Study Points

Viral Diseases: Oral Involvement and Complications

Course #54983 - $35 • 5 Hours/Credits

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  1. Which of the following is a characteristic of viral organisms?

    VIRAL ORGANISMS IN THE SPECTRUM OF MICROBIAL LIFE

    The primary difference between viruses and other infectious agents is in the method of reproduction. Viruses do not divide as a means of propagation; they exist in two separate phases. Virions are virus particles that are complete, before contact with a host cell; at this phase, virions are infective. This particle consists of genetic information surrounded by a protein capsule. Upon contact with receptor sites of a suitable host cell, the virion injects its RNA or DNA into the cell, at which point it becomes a virus. The host cell's usual biosynthetic processes then cease and are directed to the replication of the virus [1]. New virions exit the cell and continue this pattern upon contact with another host cell. Transmission of viral diseases can occur via respiratory droplets, through direct contact of mucous membranes, and by the exchange of bodily fluids, such as blood and semen.

    Viruses do not produce soluble toxins but cause damage by subverting the appropriate function of the host cell and by their own replication. The relationship between the CD4+ lymphocytes and HIV and that of the hepatitis virus subtypes and the hepatocytes are classic examples of viral damage at the cellular level that causes grave systemic consequences. Conventional mechanisms of antimicrobial therapy, such as the lysis of the cell walls of gram-positive bacteria and altered cell membrane permeability of fungal organisms by antifungal medications, do not apply to viruses. Antiviral medications can modify viral illnesses, but none are curative. Viral organisms can produce a vast array of problems, from the inconvenience associated with the common cold (caused by members of the adenovirus family) to the spectrum of devastating opportunistic infections seen in patients with HIV/AIDS. The problems of dental caries, periodontal disease, and odontogenic infections are of bacterial origin, while the fungal organism Candida albicans can cause oral fungal infections. Viruses can affect the oral and maxillofacial complex directly, such as HSV-1, or indirectly, as seen in immunosuppression among patients with HIV. While viral organisms are not responsible for common dental problems, these pathogens can create other systemic and oral problems and can be life-altering.

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  2. Which of the following statements about hepatitis viruses is TRUE?

    HEPATITIS VIRUSES

    Hepatitis is essentially inflammation of the hepatocytes, the cells of the liver. Infectious hepatitis is associated with many different causes, including viruses, secondary syphilis, and extrapulmonary tuberculosis [2]. Noninfectious hepatitis can result from the prolonged use of medications prescribed for chronic illnesses and illicit drug and alcohol abuse. Among the infectious forms of hepatitis, acute viral hepatitis is the most common. Six hepatitis viruses have been identified to date: types A, B, C, D, E, and G, each of which belongs to a different viral family and has unique pathophysiologic features. Of these types, hepatitis G is less well understood and is not believed to be a significant source of disease in humans.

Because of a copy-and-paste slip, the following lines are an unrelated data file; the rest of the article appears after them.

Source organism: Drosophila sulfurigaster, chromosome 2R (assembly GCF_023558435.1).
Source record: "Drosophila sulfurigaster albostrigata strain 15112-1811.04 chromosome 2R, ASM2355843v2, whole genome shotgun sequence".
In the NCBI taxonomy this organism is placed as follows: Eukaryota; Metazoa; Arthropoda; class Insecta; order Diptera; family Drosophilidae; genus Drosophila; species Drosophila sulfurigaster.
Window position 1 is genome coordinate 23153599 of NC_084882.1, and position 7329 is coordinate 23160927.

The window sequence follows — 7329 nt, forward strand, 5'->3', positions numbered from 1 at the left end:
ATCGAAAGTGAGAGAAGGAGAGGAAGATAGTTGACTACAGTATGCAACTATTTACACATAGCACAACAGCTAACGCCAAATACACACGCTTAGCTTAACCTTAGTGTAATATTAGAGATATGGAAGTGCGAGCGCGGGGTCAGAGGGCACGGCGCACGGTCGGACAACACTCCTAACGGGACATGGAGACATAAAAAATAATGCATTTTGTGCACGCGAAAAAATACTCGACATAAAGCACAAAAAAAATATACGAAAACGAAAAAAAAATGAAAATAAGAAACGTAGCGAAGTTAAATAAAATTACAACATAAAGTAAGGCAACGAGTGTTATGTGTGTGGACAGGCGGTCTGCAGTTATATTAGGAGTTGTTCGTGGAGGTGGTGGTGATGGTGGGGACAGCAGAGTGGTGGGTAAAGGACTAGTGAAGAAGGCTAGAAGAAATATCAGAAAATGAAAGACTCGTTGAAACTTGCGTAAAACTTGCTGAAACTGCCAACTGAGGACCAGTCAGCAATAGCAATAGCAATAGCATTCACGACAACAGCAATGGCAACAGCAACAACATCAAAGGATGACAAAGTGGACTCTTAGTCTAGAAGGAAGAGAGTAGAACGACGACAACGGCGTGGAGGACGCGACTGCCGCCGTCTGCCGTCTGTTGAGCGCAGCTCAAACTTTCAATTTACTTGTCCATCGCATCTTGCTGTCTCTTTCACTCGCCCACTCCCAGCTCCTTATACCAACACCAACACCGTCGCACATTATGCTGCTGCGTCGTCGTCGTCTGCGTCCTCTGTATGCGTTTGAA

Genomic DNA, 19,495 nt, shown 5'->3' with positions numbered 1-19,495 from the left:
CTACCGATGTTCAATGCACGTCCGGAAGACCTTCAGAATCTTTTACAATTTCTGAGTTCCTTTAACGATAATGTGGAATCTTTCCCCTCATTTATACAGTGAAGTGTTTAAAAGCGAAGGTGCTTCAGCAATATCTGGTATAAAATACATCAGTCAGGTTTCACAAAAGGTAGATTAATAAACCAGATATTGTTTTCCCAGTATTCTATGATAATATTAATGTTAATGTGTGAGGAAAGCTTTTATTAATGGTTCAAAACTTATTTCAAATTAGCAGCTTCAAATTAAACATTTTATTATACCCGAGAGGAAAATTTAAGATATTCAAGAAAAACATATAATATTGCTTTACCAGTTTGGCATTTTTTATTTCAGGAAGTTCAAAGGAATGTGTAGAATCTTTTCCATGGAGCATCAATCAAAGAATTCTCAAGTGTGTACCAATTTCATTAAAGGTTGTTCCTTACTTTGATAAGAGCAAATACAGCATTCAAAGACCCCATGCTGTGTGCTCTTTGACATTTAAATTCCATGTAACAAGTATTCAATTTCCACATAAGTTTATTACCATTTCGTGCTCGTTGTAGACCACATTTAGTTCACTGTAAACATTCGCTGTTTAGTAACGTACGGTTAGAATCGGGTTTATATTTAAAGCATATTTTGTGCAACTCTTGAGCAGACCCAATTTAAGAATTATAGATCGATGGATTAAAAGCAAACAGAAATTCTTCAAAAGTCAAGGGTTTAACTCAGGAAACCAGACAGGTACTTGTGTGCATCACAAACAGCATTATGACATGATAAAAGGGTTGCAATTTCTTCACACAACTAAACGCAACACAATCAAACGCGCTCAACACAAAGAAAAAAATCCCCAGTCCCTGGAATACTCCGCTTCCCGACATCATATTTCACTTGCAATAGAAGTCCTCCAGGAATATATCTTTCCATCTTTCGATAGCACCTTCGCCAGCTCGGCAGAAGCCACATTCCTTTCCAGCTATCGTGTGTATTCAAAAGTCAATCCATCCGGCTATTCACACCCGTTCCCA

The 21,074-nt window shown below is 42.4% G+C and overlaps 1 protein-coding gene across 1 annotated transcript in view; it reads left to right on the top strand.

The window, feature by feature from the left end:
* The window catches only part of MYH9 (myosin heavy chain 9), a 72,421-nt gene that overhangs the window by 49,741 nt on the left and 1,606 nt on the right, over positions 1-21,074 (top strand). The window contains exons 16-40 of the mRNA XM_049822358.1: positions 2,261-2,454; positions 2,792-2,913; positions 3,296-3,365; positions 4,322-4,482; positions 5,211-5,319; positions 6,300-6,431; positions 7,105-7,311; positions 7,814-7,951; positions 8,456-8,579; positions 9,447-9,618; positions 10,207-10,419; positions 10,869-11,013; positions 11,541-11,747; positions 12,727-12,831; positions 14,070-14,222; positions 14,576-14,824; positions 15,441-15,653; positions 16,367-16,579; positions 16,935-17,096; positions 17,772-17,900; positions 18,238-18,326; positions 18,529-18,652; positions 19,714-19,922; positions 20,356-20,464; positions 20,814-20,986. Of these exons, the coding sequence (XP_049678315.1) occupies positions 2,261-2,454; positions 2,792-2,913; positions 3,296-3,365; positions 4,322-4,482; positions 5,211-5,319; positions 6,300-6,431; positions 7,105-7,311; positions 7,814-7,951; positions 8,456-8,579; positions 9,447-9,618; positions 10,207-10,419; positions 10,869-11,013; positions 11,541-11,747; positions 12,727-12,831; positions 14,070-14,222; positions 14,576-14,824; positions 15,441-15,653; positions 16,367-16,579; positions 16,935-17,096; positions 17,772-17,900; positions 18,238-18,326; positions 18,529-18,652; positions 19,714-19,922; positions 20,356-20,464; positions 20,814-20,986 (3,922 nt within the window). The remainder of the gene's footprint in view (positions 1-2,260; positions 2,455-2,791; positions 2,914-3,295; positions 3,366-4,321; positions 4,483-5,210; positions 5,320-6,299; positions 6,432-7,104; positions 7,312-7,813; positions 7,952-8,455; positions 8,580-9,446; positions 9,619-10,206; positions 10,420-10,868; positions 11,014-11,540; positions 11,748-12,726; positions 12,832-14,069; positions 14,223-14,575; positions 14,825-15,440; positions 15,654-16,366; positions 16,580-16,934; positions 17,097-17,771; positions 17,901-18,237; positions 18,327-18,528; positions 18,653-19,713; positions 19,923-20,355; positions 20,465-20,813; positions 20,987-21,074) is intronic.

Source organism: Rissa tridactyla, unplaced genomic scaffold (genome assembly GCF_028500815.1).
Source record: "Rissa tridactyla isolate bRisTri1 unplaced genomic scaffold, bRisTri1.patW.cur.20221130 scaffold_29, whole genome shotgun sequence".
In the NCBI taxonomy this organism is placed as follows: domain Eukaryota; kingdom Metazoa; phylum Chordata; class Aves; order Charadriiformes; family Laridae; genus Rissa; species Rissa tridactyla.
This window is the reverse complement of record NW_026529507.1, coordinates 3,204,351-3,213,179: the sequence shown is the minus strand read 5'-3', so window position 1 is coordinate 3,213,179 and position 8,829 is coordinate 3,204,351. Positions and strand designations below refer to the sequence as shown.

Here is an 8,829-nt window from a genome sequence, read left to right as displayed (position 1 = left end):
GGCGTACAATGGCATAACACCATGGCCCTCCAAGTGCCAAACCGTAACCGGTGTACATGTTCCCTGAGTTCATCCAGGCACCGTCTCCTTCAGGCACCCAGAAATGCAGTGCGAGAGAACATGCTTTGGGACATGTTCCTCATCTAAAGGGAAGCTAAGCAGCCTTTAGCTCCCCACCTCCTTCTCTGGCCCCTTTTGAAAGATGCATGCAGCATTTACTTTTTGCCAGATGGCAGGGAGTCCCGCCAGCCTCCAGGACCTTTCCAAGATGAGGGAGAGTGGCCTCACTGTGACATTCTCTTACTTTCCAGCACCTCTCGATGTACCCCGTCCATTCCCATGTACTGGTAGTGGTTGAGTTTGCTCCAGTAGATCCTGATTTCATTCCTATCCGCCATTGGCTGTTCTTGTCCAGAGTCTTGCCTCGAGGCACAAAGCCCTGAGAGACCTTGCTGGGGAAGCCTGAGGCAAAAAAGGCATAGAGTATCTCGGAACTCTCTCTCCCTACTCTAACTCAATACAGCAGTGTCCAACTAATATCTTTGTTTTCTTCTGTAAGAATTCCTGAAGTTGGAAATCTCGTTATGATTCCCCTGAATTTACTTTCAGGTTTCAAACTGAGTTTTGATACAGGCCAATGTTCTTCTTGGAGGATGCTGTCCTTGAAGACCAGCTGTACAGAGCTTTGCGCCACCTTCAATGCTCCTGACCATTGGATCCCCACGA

Hepatitis viruses replicate within the hepatocytes with a resultant cellular ballooning degeneration and necrosis. The long-term replacement of the hepatocytes with connective tissue is called cirrhosis. Symptoms of acute hepatitis can vary considerably and will depend upon the viral type and host response. Right upper-quadrant pain, nausea, vomiting, joint pain, and loss of appetite are among the possible presenting symptoms. Jaundice is relatively common among these patients as a result of accumulation of bilirubin, the degradation product of hemoglobin, in the plasma. The actual frequency of this sign varies, occurring in approximately 70% of hepatitis A infections, 30% of hepatitis B infections, and 25% in hepatitis C and E infections [3]. When liver disease is present, the conjugation of bilirubin with glucuronic acid and excretion into the intestine is impaired. The normal plasma concentration of bilirubin is less than 1 mg/100 mL; jaundice is defined as a concentration of 2.3 mg/100 mL or greater [4]. Complications from viral hepatitis can include cirrhosis, liver cancer, and fulminant hepatitis. Acute and rapid destruction of the hepatocytes and a resultant high mortality rate is characteristic of fulminant hepatitis. However distinctive these symptoms and complications may be, many patients infected with the hepatitis viruses have no symptoms. Among those with hepatitis A, 10% are asymptomatic, as are approximately 60% to 70% of patients with hepatitis B and 70% to 90% of patients with HCV [5].

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  3. As a presenting symptom, which form of hepatitis has the highest frequency of jaundice?

    HEPATITIS VIRUSES